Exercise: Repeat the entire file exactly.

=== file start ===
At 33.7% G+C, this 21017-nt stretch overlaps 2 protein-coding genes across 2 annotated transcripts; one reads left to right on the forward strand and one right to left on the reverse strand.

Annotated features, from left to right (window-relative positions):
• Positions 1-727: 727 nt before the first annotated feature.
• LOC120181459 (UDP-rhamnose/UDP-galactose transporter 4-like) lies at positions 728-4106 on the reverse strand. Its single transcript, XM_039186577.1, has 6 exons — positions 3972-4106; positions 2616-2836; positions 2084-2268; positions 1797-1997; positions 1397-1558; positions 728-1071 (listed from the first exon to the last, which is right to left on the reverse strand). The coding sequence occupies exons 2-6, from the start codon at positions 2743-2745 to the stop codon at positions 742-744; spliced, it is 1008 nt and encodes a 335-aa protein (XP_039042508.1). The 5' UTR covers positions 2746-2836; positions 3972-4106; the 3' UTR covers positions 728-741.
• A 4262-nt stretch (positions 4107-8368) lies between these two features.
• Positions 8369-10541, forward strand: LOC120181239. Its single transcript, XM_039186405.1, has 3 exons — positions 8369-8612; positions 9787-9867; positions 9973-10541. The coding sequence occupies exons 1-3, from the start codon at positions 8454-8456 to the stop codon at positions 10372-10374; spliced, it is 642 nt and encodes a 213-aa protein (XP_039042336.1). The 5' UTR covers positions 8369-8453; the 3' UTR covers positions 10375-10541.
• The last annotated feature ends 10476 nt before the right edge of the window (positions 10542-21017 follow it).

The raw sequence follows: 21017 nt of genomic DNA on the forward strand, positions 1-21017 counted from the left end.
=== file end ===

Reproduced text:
At 33.7% G+C, this 21017-nt stretch overlaps 2 protein-coding genes across 2 annotated transcripts; one reads left to right on the forward strand and one right to left on the reverse strand.

Annotated features, from left to right (window-relative positions):
• Positions 1-727: 727 nt before the first annotated feature.
• LOC120181459 (UDP-rhamnose/UDP-galactose transporter 4-like) lies at positions 728-4106 on the reverse strand. Its single transcript, XM_039186577.1, has 6 exons — positions 3972-4106; positions 2616-2836; positions 2084-2268; positions 1797-1997; positions 1397-1558; positions 728-1071 (listed from the first exon to the last, which is right to left on the reverse strand). The coding sequence occupies exons 2-6, from the start codon at positions 2743-2745 to the stop codon at positions 742-744; spliced, it is 1008 nt and encodes a 335-aa protein (XP_039042508.1). The 5' UTR covers positions 2746-2836; positions 3972-4106; the 3' UTR covers positions 728-741.
• A 4262-nt stretch (positions 4107-8368) lies between these two features.
• Positions 8369-10541, forward strand: LOC120181239. Its single transcript, XM_039186405.1, has 3 exons — positions 8369-8612; positions 9787-9867; positions 9973-10541. The coding sequence occupies exons 1-3, from the start codon at positions 8454-8456 to the stop codon at positions 10372-10374; spliced, it is 642 nt and encodes a 213-aa protein (XP_039042336.1). The 5' UTR covers positions 8369-8453; the 3' UTR covers positions 10375-10541.
• The last annotated feature ends 10476 nt before the right edge of the window (positions 10542-21017 follow it).

The raw sequence follows: 21017 nt of genomic DNA on the forward strand, positions 1-21017 counted from the left end.